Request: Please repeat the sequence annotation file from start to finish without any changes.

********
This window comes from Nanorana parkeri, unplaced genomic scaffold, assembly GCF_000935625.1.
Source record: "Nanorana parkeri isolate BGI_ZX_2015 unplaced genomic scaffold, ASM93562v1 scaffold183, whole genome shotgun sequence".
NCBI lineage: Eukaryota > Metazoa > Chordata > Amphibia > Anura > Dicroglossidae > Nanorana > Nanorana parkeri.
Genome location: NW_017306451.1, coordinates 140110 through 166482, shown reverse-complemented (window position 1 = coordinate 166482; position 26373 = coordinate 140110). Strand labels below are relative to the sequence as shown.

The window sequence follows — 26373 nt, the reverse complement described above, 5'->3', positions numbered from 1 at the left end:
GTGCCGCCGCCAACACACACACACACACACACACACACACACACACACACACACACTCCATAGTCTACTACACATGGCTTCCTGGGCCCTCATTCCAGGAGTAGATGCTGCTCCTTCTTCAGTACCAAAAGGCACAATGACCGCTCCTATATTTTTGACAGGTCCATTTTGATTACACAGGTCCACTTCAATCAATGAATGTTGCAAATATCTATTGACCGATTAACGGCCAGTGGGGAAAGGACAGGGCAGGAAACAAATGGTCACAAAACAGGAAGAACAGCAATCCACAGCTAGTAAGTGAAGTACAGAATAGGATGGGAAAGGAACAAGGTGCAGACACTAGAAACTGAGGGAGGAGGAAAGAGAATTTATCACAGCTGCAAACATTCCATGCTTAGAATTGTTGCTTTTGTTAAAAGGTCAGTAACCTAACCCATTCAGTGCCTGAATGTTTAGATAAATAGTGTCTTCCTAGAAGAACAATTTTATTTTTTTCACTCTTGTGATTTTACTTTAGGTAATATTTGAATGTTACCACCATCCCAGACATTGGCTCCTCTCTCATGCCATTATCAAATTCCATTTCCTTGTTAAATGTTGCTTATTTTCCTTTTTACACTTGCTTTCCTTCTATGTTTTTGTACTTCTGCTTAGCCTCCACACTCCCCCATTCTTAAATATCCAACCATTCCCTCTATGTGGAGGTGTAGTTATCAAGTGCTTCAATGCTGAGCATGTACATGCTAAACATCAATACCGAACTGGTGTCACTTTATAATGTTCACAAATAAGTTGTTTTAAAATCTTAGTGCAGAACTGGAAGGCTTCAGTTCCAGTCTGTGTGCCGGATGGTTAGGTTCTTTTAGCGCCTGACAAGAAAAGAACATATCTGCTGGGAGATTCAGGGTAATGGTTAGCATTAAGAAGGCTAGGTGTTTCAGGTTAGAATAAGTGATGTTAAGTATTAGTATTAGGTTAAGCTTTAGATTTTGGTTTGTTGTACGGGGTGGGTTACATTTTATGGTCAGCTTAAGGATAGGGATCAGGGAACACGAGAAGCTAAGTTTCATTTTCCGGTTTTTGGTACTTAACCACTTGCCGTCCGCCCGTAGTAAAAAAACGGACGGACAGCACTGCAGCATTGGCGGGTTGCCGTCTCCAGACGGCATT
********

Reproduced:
This window comes from Nanorana parkeri, unplaced genomic scaffold, assembly GCF_000935625.1.
Source record: "Nanorana parkeri isolate BGI_ZX_2015 unplaced genomic scaffold, ASM93562v1 scaffold183, whole genome shotgun sequence".
NCBI lineage: Eukaryota > Metazoa > Chordata > Amphibia > Anura > Dicroglossidae > Nanorana > Nanorana parkeri.
Genome location: NW_017306451.1, coordinates 140110 through 166482, shown reverse-complemented (window position 1 = coordinate 166482; position 26373 = coordinate 140110). Strand labels below are relative to the sequence as shown.

The window sequence follows — 26373 nt, the reverse complement described above, 5'->3', positions numbered from 1 at the left end:
GTGCCGCCGCCAACACACACACACACACACACACACACACACACACACACACACACTCCATAGTCTACTACACATGGCTTCCTGGGCCCTCATTCCAGGAGTAGATGCTGCTCCTTCTTCAGTACCAAAAGGCACAATGACCGCTCCTATATTTTTGACAGGTCCATTTTGATTACACAGGTCCACTTCAATCAATGAATGTTGCAAATATCTATTGACCGATTAACGGCCAGTGGGGAAAGGACAGGGCAGGAAACAAATGGTCACAAAACAGGAAGAACAGCAATCCACAGCTAGTAAGTGAAGTACAGAATAGGATGGGAAAGGAACAAGGTGCAGACACTAGAAACTGAGGGAGGAGGAAAGAGAATTTATCACAGCTGCAAACATTCCATGCTTAGAATTGTTGCTTTTGTTAAAAGGTCAGTAACCTAACCCATTCAGTGCCTGAATGTTTAGATAAATAGTGTCTTCCTAGAAGAACAATTTTATTTTTTTCACTCTTGTGATTTTACTTTAGGTAATATTTGAATGTTACCACCATCCCAGACATTGGCTCCTCTCTCATGCCATTATCAAATTCCATTTCCTTGTTAAATGTTGCTTATTTTCCTTTTTACACTTGCTTTCCTTCTATGTTTTTGTACTTCTGCTTAGCCTCCACACTCCCCCATTCTTAAATATCCAACCATTCCCTCTATGTGGAGGTGTAGTTATCAAGTGCTTCAATGCTGAGCATGTACATGCTAAACATCAATACCGAACTGGTGTCACTTTATAATGTTCACAAATAAGTTGTTTTAAAATCTTAGTGCAGAACTGGAAGGCTTCAGTTCCAGTCTGTGTGCCGGATGGTTAGGTTCTTTTAGCGCCTGACAAGAAAAGAACATATCTGCTGGGAGATTCAGGGTAATGGTTAGCATTAAGAAGGCTAGGTGTTTCAGGTTAGAATAAGTGATGTTAAGTATTAGTATTAGGTTAAGCTTTAGATTTTGGTTTGTTGTACGGGGTGGGTTACATTTTATGGTCAGCTTAAGGATAGGGATCAGGGAACACGAGAAGCTAAGTTTCATTTTCCGGTTTTTGGTACTTAACCACTTGCCGTCCGCCCGTAGTAAAAAAACGGACGGACAGCACTGCAGCATTGGCGGGTTGCCGTCTCCAGACGGCATT